Wednesday, May 5, 2010

"Paminna Cheese"

If you grew up in the South, you might have taken a peanut butter and jelly sandwich to school, but it was just as likely to have been a pimento ("paminna") cheese. Pimento cheese sandwiches are to the Masters at Augusta what mint juleps are to the Kentucky Derby and strawberries are to Wimbledon. I love pimento cheese and always have. It got me through braces, when my lunches most often consisted of a thermos of cream soup and a pimento cheese sandwich sans crust and cut into bite-sized pieces that I could squish up in my mouth instead of chewing. (Thanks, Mom!)

I occasionally cook lunch for around thirty co-workers, so when the temperature hit the mid-seventies this week and I was on for lunch, I figured the best way to celebrate Spring was to introduce them (mostly mid-westerners and Yankees, with a couple of Brits) to pimento cheese. I served the sandwiches cut into triangles on a big lunch tray.

It was a hit.

Of course.

Pimento Cheese
(enough for about 10 sandwiches)

8 ounces Colby or Colby Jack cheese, fresh grated (2 cups)
8 ounces sharp Cheddar cheese, fresh grated (2 cups)

(Fresh grating is important. Pre-grated cheese has a little bit of a coating that keeps the consistency from coming together. Plus block cheese is cheaper.)
1 cup mayonnaise (Duke's; but outside the South, Hellman's is best)
1 teaspoon fresh lemon juice
1 teaspoon dry mustard
1/2 teaspoon granulated onion
1/4 teaspoon cayenne pepper
1/2 teaspoon Worcestershire sauce
1 (4-ounce) jar chopped pimientos, undrained
Freshly ground pepper to taste (don't overwhelm it)
Couple of dashes of hot pepper sauce (Texas Pete - we're talking flavor more than heat, here)

Combine mayonnaise, pimentos, lemon juice, mustard, onion, cayenne, Worcestershire sauce, pepper and hot sauce.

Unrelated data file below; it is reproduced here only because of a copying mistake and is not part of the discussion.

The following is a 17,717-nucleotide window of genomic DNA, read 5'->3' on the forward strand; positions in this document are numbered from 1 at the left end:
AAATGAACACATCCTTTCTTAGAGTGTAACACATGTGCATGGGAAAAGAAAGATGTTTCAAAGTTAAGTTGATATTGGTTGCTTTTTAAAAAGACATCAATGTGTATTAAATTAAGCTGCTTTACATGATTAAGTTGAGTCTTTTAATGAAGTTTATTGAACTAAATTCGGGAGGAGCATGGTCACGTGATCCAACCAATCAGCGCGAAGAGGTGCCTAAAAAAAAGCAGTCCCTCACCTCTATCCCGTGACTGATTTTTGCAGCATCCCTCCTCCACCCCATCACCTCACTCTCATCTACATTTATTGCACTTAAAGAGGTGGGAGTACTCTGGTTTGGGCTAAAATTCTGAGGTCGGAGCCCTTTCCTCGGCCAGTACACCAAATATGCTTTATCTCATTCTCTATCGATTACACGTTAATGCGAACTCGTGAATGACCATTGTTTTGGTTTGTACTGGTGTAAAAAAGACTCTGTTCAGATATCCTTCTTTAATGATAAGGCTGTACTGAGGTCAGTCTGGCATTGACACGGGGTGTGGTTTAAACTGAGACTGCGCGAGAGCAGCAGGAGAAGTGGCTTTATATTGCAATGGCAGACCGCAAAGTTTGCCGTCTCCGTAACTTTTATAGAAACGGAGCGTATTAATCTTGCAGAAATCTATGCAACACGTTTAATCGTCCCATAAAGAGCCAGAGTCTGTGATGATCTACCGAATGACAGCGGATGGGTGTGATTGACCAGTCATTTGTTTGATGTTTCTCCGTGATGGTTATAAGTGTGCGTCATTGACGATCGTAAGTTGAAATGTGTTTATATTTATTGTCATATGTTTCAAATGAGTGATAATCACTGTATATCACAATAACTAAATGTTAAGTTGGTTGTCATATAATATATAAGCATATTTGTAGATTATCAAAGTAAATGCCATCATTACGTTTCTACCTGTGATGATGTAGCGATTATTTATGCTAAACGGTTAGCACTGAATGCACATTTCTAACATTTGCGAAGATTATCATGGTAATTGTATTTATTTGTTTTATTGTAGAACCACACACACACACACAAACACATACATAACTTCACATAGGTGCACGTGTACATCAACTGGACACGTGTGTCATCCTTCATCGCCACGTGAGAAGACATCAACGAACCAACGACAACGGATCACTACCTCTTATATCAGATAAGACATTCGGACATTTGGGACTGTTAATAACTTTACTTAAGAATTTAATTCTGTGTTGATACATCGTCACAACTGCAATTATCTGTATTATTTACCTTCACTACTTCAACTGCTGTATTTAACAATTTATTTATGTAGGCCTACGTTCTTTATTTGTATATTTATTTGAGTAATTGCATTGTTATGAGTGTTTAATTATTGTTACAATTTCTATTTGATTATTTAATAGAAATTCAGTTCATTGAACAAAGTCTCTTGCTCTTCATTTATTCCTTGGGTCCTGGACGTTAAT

Stir sauce into well-mixed grated cheeses, and serve (though I like it better the next day).

Make sandwiches (I like them with pickles, sweet or dill). Top hamburgers. Fill celery. Spread on crackers. Make grilled-pimento-cheese sandwiches (yum!). Bake it in a small casserole until it's bubbly and browning and serve it with corn chips ("Southern Queso"). Get creative. Whatever you do, enjoy!


  1. Thank you for your recipe for "paminna" cheese. In the interest of correctness, let me point out that "fresh grated" is incorrect. It should be "freshly grated".

  2. I hope you enjoy the recipe!

    Thanks for your concerns about the grammar (my mother often points out my typos and mistakes, and I greatly appreciate it), but I will have to disagree with you on this one. "Freshly" would be correct, but "fresh" may function correctly as either an adjective or adverb. Without the -ly suffix it is considered a "flat adverb." "Fresh picked fruit" and "fresh cut flowers" would be well-attested examples. More formal writing might lean towards using "freshly," but it's not necessary.

    Thanks again for your concerned comment! It made me double-check my usage and I learned the term "flat adverb."